Waugh, Evelyn (Vol. 19)
Waugh, Evelyn 1903–1966
A British novelist, short story writer, biographer, and writer of travel sketches, Waugh first gained renown for his satires on the "Bright Young People" of London between the wars. Brideshead Revisited was his most popular book in the United States and reflected his conversion to Catholicism. Waugh was a member of a distinguished literary family: his father was the critic and publisher Arthur Waugh; his brother, novelist Alec Waugh; son, Auberon Waugh, also a novelist. The Ordeal of Gilbert Pinfold is Waugh's moving self-portrait of a tormented writer. (See also CLC, Vols. 1, 3, 8, 13, and Contemporary Authors, Vols. 85-88; obituary, Vols. 25-28, rev. ed.)
[Waugh] was sometimes criticized for his lack of pity, but the criticism, I think, a little misses the point. It may indeed fairly be said of his earlier works that, brilliant and funny as they are, they give us a picture of a society of irremediable futility. (p. 5)
Yet, if we turn from the portrait of society at large to the portrait of individuals, the criticism of lack of pity has little meaning. For the characters in his first two novels, Decline and Fall and Vile Bodies, are too wholly fantastic for any question of sympathy or antipathy to arise. No one can shed tears over the death of Mr Prendergast or of Agatha Runcible because they are clearly not real people. (pp. 5-6)
[It] is not until we come to Brideshead Revisited that we come to what may be called a wholly three-dimensional novel—to a novel on whose characters we can pass judgements as if they were real people.
On the other hand, that is by no means to say that the early novels can fairly be dismissed as merely frivolous, nor even that the religious influences which have been so predominant in Waugh's later work were wholly absent even then. (p. 7)
[Waugh gives us in Work Suspended a sustained excellence of style, which we are to get again in Brideshead Revisited, but which we had not found in the earlier books. We are no longer in the world of the jerky, short, comic sentences of...
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R. J. MacSWEEN
[Waugh's] travelogues are of a very special kind: they do not shout aloud. They present Waugh at his most unobtrusive. He ignores, ordinarily, the famous sites, those glamorized by history and legend…. He feels that the famous has received its due already, and indeed this is true; but his real reason is that a greater attraction was always near: that is, man. As he says: "I soon found my fellow passengers and their behavior in the different places we visited a far more absorbing study than the places themselves." (p. 97)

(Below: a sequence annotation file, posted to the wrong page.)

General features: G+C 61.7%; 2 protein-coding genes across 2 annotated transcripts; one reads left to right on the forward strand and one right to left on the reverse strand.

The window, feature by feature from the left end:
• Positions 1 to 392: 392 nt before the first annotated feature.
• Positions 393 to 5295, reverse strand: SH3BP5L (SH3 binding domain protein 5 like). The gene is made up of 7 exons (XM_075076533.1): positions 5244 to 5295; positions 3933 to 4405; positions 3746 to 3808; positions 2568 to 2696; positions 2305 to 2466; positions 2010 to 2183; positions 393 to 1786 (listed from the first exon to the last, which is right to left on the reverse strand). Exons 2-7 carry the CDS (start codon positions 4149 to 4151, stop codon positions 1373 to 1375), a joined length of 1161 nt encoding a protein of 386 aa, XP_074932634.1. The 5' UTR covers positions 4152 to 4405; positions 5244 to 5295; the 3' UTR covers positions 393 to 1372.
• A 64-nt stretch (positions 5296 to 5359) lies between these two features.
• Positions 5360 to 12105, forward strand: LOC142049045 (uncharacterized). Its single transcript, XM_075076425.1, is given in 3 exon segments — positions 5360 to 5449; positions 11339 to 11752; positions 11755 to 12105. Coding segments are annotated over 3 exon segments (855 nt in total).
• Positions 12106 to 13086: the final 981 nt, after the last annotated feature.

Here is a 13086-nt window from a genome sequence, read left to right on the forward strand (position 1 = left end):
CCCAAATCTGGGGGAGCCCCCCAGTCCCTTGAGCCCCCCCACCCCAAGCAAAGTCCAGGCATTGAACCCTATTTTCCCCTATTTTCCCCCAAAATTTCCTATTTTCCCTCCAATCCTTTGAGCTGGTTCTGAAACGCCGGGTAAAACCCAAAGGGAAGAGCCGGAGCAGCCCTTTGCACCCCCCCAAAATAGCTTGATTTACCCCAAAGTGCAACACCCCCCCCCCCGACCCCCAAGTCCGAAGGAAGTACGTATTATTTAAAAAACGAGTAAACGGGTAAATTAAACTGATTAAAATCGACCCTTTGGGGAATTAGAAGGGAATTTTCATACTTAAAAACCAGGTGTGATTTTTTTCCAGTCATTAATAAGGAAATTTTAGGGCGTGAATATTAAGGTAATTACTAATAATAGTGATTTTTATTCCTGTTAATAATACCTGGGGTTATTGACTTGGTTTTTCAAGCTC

It is possible that some of this attitude is acquired from Hilaire Belloc's famous The Path to Rome, which Waugh discusses in Labels. Belloc's reputation was still great in 1929, the year in which Waugh made his first recorded trip. Belloc's eye was not quite so keen for human follies, but he did have his detachment from historic monuments. Both men admired the great works of civilization, but then they turned away from them in their own literary productions. Both were religious but irascible men, both were literary artists, both were in love with history. Of the two Waugh is the finer artist, although the other gives the impression of greater vitality and greater passion.
In Labels we see him pursue the kind of thing that interests him. He watches people, it appears, in order to catch them in some comic pose or action. He has his own angle of vision; where another would give a...
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Dickensians will quickly discern that Waugh [in A Handful of Dust] caricatures Dickens outrageously and, in places, unfairly. But the joke, hilarious and effective, is definitely against Dickens. Waugh's reaction, like Aldous Huxley's, indicates that the response of modern satirical novelists to Dickens has been mixed. At other times an imitator of Dickens, Waugh puts the works of Boz in Mr. Todd's hut for a very satirical reason: he considers the Inimitable largely responsible for the breakdown of social restraints. This collapse, a consequence of the secularization of life, has resulted in the prevalence of savagery in the modern wasteland. To explicate the joke against Dickens from Waugh's perspective, one must discover why Mr. Todd reads Dickens instead of Conrad. (p. 171)